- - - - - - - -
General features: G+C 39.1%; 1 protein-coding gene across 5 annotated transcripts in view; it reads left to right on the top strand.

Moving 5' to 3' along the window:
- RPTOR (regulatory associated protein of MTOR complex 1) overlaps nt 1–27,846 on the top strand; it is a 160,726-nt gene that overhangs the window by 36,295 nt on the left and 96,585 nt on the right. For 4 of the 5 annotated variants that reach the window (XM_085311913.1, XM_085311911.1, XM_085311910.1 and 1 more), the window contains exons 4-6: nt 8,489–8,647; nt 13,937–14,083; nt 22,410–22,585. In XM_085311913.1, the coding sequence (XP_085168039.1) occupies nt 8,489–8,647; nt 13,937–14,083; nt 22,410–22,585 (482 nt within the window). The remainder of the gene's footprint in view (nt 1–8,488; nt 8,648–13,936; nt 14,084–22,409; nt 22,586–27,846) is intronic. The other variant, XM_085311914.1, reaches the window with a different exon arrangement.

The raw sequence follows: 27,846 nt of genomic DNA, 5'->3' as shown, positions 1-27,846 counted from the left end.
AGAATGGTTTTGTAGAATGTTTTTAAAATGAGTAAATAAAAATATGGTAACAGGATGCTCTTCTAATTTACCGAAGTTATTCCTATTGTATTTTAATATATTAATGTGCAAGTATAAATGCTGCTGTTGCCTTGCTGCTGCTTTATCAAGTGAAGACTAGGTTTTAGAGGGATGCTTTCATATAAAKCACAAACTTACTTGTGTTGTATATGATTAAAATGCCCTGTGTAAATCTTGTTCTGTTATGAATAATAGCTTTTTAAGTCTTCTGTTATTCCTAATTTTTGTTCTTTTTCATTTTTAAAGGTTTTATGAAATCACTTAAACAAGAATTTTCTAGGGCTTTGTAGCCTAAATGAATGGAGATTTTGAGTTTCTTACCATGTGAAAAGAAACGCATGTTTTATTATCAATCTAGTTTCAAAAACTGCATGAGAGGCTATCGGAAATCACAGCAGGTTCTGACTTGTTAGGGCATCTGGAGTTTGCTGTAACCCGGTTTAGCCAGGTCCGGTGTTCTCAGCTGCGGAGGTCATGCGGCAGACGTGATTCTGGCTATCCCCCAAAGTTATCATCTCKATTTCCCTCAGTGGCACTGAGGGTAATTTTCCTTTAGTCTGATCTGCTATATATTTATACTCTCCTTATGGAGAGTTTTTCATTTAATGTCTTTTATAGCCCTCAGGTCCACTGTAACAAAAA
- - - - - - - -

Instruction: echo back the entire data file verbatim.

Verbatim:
General features: G+C 39.1%; 1 protein-coding gene across 5 annotated transcripts in view; it reads left to right on the top strand.

Moving 5' to 3' along the window:
- RPTOR (regulatory associated protein of MTOR complex 1) overlaps nt 1–27,846 on the top strand; it is a 160,726-nt gene that overhangs the window by 36,295 nt on the left and 96,585 nt on the right. For 4 of the 5 annotated variants that reach the window (XM_085311913.1, XM_085311911.1, XM_085311910.1 and 1 more), the window contains exons 4-6: nt 8,489–8,647; nt 13,937–14,083; nt 22,410–22,585. In XM_085311913.1, the coding sequence (XP_085168039.1) occupies nt 8,489–8,647; nt 13,937–14,083; nt 22,410–22,585 (482 nt within the window). The remainder of the gene's footprint in view (nt 1–8,488; nt 8,648–13,936; nt 14,084–22,409; nt 22,586–27,846) is intronic. The other variant, XM_085311914.1, reaches the window with a different exon arrangement.

The raw sequence follows: 27,846 nt of genomic DNA, 5'->3' as shown, positions 1-27,846 counted from the left end.
AGAATGGTTTTGTAGAATGTTTTTAAAATGAGTAAATAAAAATATGGTAACAGGATGCTCTTCTAATTTACCGAAGTTATTCCTATTGTATTTTAATATATTAATGTGCAAGTATAAATGCTGCTGTTGCCTTGCTGCTGCTTTATCAAGTGAAGACTAGGTTTTAGAGGGATGCTTTCATATAAAKCACAAACTTACTTGTGTTGTATATGATTAAAATGCCCTGTGTAAATCTTGTTCTGTTATGAATAATAGCTTTTTAAGTCTTCTGTTATTCCTAATTTTTGTTCTTTTTCATTTTTAAAGGTTTTATGAAATCACTTAAACAAGAATTTTCTAGGGCTTTGTAGCCTAAATGAATGGAGATTTTGAGTTTCTTACCATGTGAAAAGAAACGCATGTTTTATTATCAATCTAGTTTCAAAAACTGCATGAGAGGCTATCGGAAATCACAGCAGGTTCTGACTTGTTAGGGCATCTGGAGTTTGCTGTAACCCGGTTTAGCCAGGTCCGGTGTTCTCAGCTGCGGAGGTCATGCGGCAGACGTGATTCTGGCTATCCCCCAAAGTTATCATCTCKATTTCCCTCAGTGGCACTGAGGGTAATTTTCCTTTAGTCTGATCTGCTATATATTTATACTCTCCTTATGGAGAGTTTTTCATTTAATGTCTTTTATAGCCCTCAGGTCCACTGTAACAAAAA